Red Flowers In Your Garden
Red flowers in the garden are unique in every way. There are red flowers with wonderful eye-catching blooms that are as red as the scarlet feathers of a male cardinal. Red flowers such as these will turn heads and make your flower garden a showstopping masterpiece. If you want a red wave of color gracing your flower garden, consider the following beautiful red flowers.
Red flowers are the color of blood and elicits all sorts of emotions including lust, passion, anger and even violence. Color therapists agree that some people experience a physical reaction to hot colors. Red in the garden often says something about the gardener too. She/he is vibrant, out-going, passionate and spirited.
Red flowers add drama and certainly have their place, but there also needs to be a place for the eyes to rest. If the gardener wants other flowering plants beside those red plants, she might consider soft-blues and creamy-whites. These plants will soften the reds, toning down the visual effect. There are some of the most beautiful red flowers for amazing garden:
Petunias. Petunias are attractive annuals that produce fragrant, trumpet-shaped blooms from spring through fall. Depending on personal preference, grow red petunias in isolation for a uniform bed or in combination with other colors for added variety. Care for your red bedding or potted petunias so they continue to liven up the landscape for many months. Plant red petunias in a spot with well-draining soil and five to six hours of sunlight exposure. Enrich the soil with organic soil matter such as compost or peat moss beforehand. If container-growing petunias, fill a pot with organic potting soil and place or hang in a spot with full sun and good air circulation.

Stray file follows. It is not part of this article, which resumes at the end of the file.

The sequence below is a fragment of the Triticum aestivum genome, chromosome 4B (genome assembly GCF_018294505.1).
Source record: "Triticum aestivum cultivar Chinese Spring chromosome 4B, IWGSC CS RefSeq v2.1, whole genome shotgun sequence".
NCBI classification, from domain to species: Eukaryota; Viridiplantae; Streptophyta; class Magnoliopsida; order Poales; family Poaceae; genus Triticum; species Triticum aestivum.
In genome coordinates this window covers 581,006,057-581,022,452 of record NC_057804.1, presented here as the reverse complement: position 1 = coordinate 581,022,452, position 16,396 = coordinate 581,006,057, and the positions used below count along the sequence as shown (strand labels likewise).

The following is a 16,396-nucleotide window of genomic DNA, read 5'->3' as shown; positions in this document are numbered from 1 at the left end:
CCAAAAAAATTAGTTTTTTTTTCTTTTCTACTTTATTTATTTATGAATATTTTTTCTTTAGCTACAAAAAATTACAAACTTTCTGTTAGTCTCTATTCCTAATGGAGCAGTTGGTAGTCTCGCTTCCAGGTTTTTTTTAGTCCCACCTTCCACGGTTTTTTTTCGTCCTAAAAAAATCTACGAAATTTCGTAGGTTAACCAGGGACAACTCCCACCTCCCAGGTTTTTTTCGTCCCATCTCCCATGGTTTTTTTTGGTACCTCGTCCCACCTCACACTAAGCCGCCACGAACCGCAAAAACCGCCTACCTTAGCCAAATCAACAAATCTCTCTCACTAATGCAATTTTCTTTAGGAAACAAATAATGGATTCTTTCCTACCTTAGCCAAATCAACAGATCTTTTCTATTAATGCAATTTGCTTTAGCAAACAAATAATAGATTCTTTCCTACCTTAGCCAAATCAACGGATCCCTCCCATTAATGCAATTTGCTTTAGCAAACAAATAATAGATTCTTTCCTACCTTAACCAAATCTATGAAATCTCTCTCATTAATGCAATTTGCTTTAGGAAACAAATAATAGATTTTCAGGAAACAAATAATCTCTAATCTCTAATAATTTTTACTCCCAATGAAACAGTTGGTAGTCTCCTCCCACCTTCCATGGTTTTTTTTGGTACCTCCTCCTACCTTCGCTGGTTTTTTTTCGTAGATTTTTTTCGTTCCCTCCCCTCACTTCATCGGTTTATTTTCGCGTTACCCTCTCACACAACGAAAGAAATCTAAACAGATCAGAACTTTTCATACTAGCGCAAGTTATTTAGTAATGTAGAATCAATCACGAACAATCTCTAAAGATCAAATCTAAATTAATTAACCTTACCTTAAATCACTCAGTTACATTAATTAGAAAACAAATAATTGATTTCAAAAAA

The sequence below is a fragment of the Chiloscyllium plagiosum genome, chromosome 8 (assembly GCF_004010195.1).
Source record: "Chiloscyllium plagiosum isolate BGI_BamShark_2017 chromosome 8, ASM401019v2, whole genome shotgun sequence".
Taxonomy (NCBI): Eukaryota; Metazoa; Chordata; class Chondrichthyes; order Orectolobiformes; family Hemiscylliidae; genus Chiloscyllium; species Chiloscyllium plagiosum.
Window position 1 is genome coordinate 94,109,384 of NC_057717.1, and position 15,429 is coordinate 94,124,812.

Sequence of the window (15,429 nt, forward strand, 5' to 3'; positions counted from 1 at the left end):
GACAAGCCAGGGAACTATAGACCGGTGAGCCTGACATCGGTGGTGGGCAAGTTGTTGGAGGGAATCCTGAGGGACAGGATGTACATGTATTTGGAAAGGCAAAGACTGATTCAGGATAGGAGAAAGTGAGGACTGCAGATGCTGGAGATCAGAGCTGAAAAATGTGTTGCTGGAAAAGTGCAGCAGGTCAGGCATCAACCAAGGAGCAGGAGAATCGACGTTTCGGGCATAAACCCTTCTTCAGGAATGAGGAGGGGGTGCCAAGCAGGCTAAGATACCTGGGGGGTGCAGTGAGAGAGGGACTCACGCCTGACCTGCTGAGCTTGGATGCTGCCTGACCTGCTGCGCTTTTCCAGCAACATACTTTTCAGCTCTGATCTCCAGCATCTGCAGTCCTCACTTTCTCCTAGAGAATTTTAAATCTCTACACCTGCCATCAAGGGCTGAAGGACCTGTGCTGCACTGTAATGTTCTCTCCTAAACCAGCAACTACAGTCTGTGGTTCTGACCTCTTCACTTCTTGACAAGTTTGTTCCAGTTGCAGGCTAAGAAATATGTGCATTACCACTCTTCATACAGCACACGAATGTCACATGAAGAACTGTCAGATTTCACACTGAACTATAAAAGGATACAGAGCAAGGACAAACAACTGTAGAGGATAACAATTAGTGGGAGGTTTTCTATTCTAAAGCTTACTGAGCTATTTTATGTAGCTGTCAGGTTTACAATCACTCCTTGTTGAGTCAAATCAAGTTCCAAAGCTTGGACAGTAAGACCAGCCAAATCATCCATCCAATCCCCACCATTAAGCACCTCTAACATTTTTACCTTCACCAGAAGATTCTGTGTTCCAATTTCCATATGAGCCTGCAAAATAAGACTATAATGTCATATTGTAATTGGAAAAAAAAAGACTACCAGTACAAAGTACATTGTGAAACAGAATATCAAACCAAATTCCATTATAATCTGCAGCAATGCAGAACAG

Pansies. Popular bedding plants, pansies provide nectar for early and late-season butterflies, and their blooms are often cut for flower arrangements or dried for crafts. Gardeners value pansies for their ease of care, tolerance to the cold and showy flowers that appear in single or multiple shades. Create a whole annual garden with pansies or mix in some other annuals. In a garden devoted to annuals, you can have a whole season of riotous color. Plant pansies as an edging to form a border. Planting annuals as a border will create a defining line between the rest of the garden and another area. It will be most effective if you stick to using the same plant variety and color for the whole edging.
Russian Princess Lobelia. The dark bronze foliage is the perfect backdrop for the luminous crimson flowers that adorn this gem in late summer. Butterflies and hummingbirds can’t stay away from these large, pinkish-red blossoms. The blooms are numerous on this showy plant, and it is covered with beautiful red flowers from about the middle of summer to early autumn. When autumn arrives, the deep green foliage boasts tinges of red, and stems become brilliantly bronze as if tanned by the warmth of the sun.